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Here’s a high plateau on mars, rising up above the surrounding landscape.
Or… is it a system of valleys and canyonlands cut into the surrounding plains?
And here’s another – is this text/image cut into the wood, or is it bumping out?
Like the famous duck/rabbit illusion, it can sometimes be hard to perceive both sides of
these illusions, so let’s try one more: a series of plateaus on earth?
Or the grand canyon?
These are examples of a multistable perceptual illusion that often comes up when looking
at shaded relief maps or aerial and satellite photos of terrain.
So why do we sometimes see these features as popping up or out of the image, and why
do we sometimes see them as cut or dented in?
There are essentially two reasons: First, the fact that on earth the sun is always overhead,
and second, a weird symmetry of light and shadows.
Ok, so if you’re a human who grew up on earth, you’re used to the fact that light
mostly comes from above.
I mean, the sun is always overhead, illuminating things from above, or above and to the side,
but never from below the horizon, which means that shadows are pretty much always on the
bottoms of things.
This is so ingrained in us and our culture that religion talks about falling down into
darkness and being raised up into the light, western art exhibits a “top-left lighting”
convention, as does computer interface design, and the international space station has lights
on one side to help give floating astronauts a consistent sense of “up” and “down”.
And “Shadows on the bottom, light on the top” gives our brains a way to perceive
the 3D-ness of features just from the position of their shadows.
If there’s a bump sticking out from a wall, the shadow will be on the bottom of the bump.
If there’s a dent in the wall, the shadow will be on the bottom of the overhang, which
means the TOP of the dent.
Roughly speaking, when we have no other context and see shadows on the bottom of a feature,
we perceive it as convex, coming towards us, and when we see shadows on the top of a feature,
we perceive it as concave, or dented away.
But there’s a cruel symmetry in nature: a concave feature, lit from one side, can
cast very similar shadows to its convex counterpart, lit from the other side . A bump lit from
above has shadows on the bottom, and a dent lit from below also has shadows on the bottom,
which makes it easy to misperceive a dent lit from below as a bump, or a bump lit from
below as a dent.
Similarly, a mountain range lit from the east has shadows on its western slopes, while a
valley lit from the west also has shadows on its western slopes.
Not really a problem when you’re standing next to the mountain or valley.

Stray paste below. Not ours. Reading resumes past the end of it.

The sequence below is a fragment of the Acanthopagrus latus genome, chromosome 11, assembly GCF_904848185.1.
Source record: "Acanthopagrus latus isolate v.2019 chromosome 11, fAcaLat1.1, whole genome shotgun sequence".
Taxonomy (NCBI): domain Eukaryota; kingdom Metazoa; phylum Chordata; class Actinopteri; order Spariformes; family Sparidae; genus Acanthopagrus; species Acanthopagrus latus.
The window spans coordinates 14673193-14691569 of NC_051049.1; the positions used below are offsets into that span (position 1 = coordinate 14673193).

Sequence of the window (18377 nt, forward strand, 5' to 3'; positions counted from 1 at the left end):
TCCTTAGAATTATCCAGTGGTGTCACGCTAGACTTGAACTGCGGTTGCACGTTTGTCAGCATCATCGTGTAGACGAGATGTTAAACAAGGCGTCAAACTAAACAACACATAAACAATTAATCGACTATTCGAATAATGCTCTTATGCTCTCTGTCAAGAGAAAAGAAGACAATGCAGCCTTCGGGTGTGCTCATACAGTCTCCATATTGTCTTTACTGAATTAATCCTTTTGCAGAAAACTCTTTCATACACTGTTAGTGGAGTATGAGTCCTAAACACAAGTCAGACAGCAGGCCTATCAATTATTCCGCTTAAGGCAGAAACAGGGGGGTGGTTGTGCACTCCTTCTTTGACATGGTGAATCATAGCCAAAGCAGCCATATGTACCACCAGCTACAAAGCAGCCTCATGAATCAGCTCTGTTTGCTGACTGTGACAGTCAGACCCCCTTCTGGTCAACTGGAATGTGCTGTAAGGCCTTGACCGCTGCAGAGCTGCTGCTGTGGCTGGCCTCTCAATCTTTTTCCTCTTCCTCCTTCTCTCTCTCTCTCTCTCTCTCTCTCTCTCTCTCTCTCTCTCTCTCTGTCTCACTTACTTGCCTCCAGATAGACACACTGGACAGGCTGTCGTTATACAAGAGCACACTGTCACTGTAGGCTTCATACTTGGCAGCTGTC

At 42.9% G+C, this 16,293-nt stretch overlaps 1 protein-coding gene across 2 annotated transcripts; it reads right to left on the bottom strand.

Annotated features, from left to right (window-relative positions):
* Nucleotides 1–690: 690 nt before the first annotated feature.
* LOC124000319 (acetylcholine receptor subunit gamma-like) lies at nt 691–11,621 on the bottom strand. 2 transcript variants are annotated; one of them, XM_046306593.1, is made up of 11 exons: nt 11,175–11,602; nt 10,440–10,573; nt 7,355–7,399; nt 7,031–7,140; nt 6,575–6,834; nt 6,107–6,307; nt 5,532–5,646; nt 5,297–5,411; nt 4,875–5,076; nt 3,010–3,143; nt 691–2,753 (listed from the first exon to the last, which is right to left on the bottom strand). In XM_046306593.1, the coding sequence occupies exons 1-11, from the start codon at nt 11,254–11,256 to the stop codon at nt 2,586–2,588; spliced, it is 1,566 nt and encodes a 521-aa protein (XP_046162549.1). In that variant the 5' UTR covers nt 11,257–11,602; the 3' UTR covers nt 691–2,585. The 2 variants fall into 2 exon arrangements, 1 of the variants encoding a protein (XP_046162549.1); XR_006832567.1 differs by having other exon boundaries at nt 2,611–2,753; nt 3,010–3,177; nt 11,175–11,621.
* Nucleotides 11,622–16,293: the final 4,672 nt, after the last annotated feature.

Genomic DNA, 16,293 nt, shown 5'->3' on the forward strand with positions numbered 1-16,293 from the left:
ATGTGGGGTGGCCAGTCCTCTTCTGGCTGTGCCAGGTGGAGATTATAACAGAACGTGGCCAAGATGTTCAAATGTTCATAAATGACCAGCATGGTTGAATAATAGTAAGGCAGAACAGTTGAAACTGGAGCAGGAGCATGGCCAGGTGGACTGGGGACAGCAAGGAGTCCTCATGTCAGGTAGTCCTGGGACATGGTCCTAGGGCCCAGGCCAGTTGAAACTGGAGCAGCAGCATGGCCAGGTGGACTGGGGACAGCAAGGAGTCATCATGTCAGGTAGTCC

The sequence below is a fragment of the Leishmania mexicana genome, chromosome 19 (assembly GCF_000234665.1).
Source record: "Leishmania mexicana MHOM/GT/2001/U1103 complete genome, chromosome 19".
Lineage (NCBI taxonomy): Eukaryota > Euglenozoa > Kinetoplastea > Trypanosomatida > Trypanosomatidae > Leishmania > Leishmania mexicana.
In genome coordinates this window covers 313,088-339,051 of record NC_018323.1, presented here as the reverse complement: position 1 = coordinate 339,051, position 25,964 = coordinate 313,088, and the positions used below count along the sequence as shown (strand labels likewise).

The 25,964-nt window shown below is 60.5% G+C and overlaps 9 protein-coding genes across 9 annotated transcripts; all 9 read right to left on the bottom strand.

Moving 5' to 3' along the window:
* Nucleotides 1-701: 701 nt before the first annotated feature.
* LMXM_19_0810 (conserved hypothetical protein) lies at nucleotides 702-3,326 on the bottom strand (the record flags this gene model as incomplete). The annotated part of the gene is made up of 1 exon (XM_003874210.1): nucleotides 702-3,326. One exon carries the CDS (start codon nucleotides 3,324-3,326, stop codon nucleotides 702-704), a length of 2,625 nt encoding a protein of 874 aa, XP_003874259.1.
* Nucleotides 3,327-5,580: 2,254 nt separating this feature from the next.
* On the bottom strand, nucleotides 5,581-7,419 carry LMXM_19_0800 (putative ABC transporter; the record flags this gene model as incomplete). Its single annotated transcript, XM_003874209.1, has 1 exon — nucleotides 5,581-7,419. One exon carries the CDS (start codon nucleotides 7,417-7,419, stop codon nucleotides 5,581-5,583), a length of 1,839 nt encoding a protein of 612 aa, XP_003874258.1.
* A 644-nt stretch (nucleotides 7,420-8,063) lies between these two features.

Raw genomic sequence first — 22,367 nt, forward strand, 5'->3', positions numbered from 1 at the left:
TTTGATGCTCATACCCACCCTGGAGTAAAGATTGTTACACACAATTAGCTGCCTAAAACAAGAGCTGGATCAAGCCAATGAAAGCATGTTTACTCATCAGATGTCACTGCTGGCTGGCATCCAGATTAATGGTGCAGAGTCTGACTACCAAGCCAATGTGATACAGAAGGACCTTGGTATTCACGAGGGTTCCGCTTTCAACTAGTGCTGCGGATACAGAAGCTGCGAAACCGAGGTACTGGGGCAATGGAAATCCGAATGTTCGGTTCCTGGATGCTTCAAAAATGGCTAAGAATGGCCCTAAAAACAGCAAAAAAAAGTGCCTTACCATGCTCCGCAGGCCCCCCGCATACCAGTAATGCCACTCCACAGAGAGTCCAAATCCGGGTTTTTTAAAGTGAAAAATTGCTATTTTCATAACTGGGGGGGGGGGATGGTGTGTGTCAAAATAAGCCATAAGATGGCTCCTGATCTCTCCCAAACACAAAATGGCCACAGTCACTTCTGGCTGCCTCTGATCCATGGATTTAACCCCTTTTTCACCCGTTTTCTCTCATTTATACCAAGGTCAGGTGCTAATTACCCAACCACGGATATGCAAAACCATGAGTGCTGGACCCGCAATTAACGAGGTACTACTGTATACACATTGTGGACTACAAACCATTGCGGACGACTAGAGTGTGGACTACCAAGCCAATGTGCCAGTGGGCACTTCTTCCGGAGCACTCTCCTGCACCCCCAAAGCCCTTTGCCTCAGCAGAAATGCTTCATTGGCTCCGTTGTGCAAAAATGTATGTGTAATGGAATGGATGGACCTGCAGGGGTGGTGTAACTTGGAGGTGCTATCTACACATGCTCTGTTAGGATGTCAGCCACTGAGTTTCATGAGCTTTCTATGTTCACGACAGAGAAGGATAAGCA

But viewed from high enough above, all our brains really have to go on for the concavity
or convexity of landscape features is their shadows.
So we’ll tend to see these geographic features as mountains when the shadows are on the bottom,
and valleys when shadows are on the top.
Which, of course, is only correct if the light happens to be coming from the top of the image.
In fact, the mountain or valley illusion is so strong that shaded relief maps of the northern
hemisphere generally show light coming from the north, a direction the sun never actually
shines in most of those places.
Cartographers are more than willing to sacrifice the accuracy of the sun’s position to ensure
that they accurately communicate the geographic features they’re mapping.
And it’s good they do – I actually decided to make this video after I was looking at
a map upside down from across a table, and my brain thought that all the valleys were
mountains and mountains were valleys!
I had to get up, clear my head and go around to the other side of the table before I could
get them to switch to being the right way round.
So if you’re confused why a map or aerial or satellite photo looks weird, try rotating
it 180° to see if it makes more sense!
Hey, Henry here, today I thought I’d try something different.
I’ve been wanting to learn how to use Adobe character animator for ages, and it just so
happens that this video is sponsored by the online learning site skillshare and they have
lessons on character animator.
No joke, as of this morning I had no idea how to use this software, and now you’re
seeing me, in stick figure form, animated in character animator.
So yeah, skillshare clearly has lessons for learning stuff, and not just animation: cooking,
photography, programming, etc.
It’s about 10 dollars a month, but you can get two free months by going to skl.sh/MinutePhysics,
which also lets skillshare know you were sent there by me in animated stick figure form.
Bye!